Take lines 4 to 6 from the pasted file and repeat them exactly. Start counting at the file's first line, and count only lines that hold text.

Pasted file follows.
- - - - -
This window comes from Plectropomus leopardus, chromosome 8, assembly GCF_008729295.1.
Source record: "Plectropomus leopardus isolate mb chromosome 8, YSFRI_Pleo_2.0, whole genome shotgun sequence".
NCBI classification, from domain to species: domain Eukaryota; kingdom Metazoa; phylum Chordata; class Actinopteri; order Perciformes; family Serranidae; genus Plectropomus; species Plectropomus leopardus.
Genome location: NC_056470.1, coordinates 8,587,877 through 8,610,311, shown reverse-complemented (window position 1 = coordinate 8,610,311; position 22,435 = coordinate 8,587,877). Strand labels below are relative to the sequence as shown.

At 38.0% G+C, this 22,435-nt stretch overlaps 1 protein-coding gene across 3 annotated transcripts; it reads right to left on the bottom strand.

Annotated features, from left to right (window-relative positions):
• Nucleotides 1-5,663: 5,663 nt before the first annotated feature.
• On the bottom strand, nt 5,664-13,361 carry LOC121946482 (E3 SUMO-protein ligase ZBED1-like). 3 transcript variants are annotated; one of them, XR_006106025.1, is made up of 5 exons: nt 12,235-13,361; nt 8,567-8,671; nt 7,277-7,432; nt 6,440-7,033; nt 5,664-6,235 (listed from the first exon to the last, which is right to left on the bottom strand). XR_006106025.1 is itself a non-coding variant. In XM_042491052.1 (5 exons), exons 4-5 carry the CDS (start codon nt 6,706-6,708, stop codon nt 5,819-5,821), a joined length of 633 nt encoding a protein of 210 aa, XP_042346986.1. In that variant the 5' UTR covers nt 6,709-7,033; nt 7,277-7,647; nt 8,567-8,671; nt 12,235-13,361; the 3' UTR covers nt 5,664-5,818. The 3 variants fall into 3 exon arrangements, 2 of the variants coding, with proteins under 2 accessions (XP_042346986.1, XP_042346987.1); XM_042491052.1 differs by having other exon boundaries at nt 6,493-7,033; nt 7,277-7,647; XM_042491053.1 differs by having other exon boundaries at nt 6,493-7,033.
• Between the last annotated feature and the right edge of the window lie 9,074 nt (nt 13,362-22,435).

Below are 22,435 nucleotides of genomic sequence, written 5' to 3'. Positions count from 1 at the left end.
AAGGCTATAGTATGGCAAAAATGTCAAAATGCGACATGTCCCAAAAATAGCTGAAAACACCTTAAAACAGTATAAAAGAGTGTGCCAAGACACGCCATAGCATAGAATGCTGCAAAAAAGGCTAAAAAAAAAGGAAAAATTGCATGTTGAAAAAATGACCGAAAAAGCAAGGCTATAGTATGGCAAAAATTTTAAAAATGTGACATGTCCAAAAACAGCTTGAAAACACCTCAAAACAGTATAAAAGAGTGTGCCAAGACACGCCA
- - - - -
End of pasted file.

Genome location: NC_056470.1, coordinates 8,587,877 through 8,610,311, shown reverse-complemented (window position 1 = coordinate 8,610,311; position 22,435 = coordinate 8,587,877). Strand labels below are relative to the sequence as shown.

At 38.0% G+C, this 22,435-nt stretch overlaps 1 protein-coding gene across 3 annotated transcripts; it reads right to left on the bottom strand.

Annotated features, from left to right (window-relative positions):